2. Beautiful, Brenda! Why be hung-up on the past?
    The here and now, and the choice to be compassionate, is all we ever have.

  3. I believe the ex-wives were feeling sorrow, too, albeit in a different way. When my ex-husband died I reached out to his wife. I had sympathy for her and I was sad for him, our daughter and even myself. I’m so sorry you’ve had so much pain in your life.

  4. Thank you Brenda for your thoughts today. How wonderful for you to have had those two ladies come to your aide during crisis. I will be hoping for the exact same thing when the time comes. It’s taken many years to develop a friendship with the ex, but we have and I believe there is compassion and empathy in all of us.

  5. That’s so amazing and so sad you had to go through that twice. I’m sort of in a similar boat. My husband died but there was no ex. My BF has cancer and his wife, whom he never got around to divorcing (after 35 years of being separated – long story) and his daughter are both supportive.

    • Rebecca, Families are complicated, aren’t they? Regardless I’d like to hope we support one another. That we role reverse and imagine ourselves in their position and reach out for no reason except to be kind. xoxox, Brenda

  6. Not once, but twice. I’m so sorry this happened. But grateful for those who could forget themselves and reach out with love and COMPASSION. What an example to the rest of us. Thank you so much for sharing them with us today!

  7. Lovely writing today Brenda. A moving account of terrible days with moments of grace. Your story reminds me of why we need time and distance before writing about trauma. Did you ever think you would live to see this behavior acted out again? I’m sure not!

    • Thank you, Mithra. I appreciate that. I always thought James and I would enjoy our life on the ranch and grow old together. His death was the last thing I thought about. If anything, my having been diagnosed with breast cancer six years before he died made me think I was the likely one to die first. I”m reminded of something James once told me: “We’re not in control as much as we think we are.” xoxox, Brenda

  8. Such beautiful post, and beautiful expressions of grace. I also think they realized that you were someone their child loved and held in a position of honor like a second mom, or someone their dad loved. They were grateful for the love you’d shown to their child. I think they knew from your previous kindness and grace that you were a woman of honor and they wanted to be there for you. I’m so thankful God reached out to you through them to comfort you in His grace and mercy in those times when you so desperately needed it!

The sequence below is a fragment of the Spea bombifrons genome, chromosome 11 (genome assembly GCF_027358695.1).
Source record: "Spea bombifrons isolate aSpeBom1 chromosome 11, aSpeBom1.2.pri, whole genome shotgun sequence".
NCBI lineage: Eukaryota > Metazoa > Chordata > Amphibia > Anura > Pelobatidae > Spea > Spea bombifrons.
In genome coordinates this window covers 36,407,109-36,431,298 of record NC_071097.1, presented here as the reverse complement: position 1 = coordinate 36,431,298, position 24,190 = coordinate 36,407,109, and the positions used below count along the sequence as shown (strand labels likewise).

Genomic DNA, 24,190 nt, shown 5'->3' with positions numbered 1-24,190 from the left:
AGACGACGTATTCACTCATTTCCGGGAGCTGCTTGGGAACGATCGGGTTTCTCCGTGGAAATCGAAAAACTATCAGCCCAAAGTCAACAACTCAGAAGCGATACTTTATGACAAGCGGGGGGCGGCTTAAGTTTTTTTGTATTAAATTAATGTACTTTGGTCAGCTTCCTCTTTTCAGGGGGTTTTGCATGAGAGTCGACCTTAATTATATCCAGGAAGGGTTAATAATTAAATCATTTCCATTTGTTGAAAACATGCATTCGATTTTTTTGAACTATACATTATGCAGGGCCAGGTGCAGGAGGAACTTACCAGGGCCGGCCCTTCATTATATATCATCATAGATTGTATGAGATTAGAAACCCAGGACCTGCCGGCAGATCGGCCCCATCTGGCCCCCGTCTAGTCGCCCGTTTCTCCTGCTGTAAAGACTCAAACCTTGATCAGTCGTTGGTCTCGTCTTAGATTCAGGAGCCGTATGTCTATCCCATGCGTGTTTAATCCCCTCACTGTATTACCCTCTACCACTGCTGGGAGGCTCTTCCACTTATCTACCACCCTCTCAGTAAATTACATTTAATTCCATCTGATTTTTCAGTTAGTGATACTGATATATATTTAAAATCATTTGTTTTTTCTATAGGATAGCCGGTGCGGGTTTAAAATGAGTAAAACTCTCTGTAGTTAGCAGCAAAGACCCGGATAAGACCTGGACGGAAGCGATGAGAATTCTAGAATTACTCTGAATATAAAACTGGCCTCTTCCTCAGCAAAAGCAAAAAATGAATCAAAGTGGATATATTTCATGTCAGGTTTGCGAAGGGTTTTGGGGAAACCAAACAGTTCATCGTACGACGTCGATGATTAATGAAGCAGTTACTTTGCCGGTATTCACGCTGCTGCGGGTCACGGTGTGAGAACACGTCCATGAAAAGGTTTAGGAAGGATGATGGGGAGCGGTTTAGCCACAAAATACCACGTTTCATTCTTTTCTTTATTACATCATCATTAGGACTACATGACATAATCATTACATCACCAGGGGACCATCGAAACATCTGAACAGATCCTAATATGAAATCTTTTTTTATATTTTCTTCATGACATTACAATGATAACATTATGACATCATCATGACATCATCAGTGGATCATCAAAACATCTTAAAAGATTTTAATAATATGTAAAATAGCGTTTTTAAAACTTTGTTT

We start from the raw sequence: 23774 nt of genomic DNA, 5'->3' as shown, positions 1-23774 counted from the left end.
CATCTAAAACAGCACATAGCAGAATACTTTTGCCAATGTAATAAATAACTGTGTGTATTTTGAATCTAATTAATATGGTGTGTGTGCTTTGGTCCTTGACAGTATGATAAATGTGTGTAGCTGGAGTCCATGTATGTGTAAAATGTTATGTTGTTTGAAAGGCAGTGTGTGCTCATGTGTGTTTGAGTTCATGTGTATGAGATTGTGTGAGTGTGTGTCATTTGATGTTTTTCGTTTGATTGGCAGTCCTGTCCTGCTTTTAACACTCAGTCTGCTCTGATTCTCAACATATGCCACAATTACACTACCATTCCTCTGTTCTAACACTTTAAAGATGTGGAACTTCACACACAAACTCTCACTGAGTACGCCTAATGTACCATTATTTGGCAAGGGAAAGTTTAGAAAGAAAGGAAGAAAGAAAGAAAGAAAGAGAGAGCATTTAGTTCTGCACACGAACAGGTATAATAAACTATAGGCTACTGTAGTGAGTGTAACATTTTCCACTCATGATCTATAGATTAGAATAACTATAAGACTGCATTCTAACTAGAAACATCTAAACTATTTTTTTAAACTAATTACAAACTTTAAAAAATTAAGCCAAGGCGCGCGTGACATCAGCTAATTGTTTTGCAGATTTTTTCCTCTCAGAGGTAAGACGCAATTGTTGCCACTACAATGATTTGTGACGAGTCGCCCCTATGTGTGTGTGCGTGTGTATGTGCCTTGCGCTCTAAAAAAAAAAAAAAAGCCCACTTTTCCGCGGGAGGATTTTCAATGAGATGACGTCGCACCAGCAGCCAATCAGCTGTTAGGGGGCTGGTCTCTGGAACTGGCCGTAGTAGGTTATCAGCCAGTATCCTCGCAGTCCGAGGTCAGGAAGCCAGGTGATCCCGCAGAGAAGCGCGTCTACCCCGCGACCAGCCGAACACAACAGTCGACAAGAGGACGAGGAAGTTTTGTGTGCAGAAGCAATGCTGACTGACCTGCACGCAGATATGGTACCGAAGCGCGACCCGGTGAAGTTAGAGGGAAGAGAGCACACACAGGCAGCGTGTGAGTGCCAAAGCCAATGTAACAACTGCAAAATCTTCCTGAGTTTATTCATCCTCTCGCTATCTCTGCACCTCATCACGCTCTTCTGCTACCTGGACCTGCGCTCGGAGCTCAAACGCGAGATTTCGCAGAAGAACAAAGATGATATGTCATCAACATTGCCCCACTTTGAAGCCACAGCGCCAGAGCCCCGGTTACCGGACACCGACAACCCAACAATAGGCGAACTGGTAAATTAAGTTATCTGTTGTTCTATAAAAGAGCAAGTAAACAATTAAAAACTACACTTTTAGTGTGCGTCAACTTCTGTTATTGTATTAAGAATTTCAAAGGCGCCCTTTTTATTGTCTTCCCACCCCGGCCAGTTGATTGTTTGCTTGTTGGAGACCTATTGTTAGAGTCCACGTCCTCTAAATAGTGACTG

9. That’s lovely. I am friends with my husband’s ex-wife, but not close. We’re FB friends and we can have a conversation. There are no ill feelings there. My ex’s wife…hell even he doesn’t like her, but him and my husband remained friends.

    • Rena, Isn’t it interesting how and why we form bonds with people who normally wouldn’t be on our radar. In the case of exes, I think there’s a great deal of curiosity… on both parts… about our ex’s new/old spouse. I only know you from your comments and your writing on your blog, but I think you would go out of your way to befriend lots of people. You’re a good woman, Rena. xoxox, Brenda

  10. Like others I feel so sad you had to go through that twice! For those two ex-wives be so supportive and kind to you during this difficult time in your life I believe says a lot about you. I found this post very powerful and very well written… usual.
    Have a great day!
    Take care

  11. Thank you for this post. I am on very good terms with my husband’s ex-wife. It makes being a step-mom so much easier. I think the children love ME because I am willing to show love to HER. And, she understands what I am going through when my husband’s not-so-great traits come to the surface. You never regret being kind.